A model is proposed in which the interaction of an autocatalytic substance with a short diffusion range - the activator - and its more diffusible antagonist - the inhibitor - leads to a local high concentration of activator at the posterior pole of the egg. The inhibitor, which is then produced mainly in this activated region, diffuses into the rest of the egg, where it acts as a ‘morphogen’, forming a concentration gradient which supplies positional information.
This model can account quantitatively for the patterns resulting from a large number of different experiments performed during early insect development, including ligation, u.v.-irradiation and microsurgical manipulations. The formation of additional posterior structures is interpreted as the result of the appearance of a new activator peak. Omission of segments after ligation of the egg is explained as the result of accumulation of morphogen (the inhibitor) at the posterior side of the ligation and a decrease of morphogen on the anterior side. In order to account for certain quantitative features of the ligation experiments it is necessary to assume that determination in response to the morphogen gradient is a slow, stepwise process, in which the nuclei or cells first pass through determination stages characteristic for more anterior structures until they ultimately form a given structure.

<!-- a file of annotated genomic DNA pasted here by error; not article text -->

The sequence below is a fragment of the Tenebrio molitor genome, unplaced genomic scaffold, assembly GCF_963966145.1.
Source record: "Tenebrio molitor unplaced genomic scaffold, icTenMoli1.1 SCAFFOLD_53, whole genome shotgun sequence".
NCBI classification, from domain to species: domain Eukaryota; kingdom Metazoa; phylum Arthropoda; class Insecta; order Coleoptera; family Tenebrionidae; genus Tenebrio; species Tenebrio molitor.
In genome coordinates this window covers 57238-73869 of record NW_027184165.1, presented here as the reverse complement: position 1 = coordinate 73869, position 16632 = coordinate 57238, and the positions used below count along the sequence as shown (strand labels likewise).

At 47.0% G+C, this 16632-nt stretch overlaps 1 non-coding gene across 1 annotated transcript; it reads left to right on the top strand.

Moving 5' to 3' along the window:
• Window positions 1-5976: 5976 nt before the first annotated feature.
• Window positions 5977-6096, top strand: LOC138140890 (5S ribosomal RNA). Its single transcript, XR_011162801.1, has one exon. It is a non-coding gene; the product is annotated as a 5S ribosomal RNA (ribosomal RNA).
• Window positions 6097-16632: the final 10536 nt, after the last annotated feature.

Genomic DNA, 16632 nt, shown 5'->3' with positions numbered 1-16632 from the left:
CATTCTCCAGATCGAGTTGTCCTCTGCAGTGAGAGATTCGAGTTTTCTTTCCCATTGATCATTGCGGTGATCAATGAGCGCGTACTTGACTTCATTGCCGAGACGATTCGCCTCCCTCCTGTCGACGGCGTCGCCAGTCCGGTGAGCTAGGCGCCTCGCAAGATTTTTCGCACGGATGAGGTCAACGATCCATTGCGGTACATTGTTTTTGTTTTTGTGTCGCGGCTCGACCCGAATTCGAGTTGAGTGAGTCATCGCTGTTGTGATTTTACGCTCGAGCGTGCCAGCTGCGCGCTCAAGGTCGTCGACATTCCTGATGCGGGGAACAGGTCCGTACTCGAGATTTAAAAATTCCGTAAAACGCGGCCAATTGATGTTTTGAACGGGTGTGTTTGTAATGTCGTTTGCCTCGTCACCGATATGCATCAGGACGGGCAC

The mutual interactions of activator and inhibitor are expressed as a set of partial differential equations. The individual experiments are simulated by solving these equations by use of a computer.
- Accepted June 3, 1976.
- © 1977 by Company of Biologists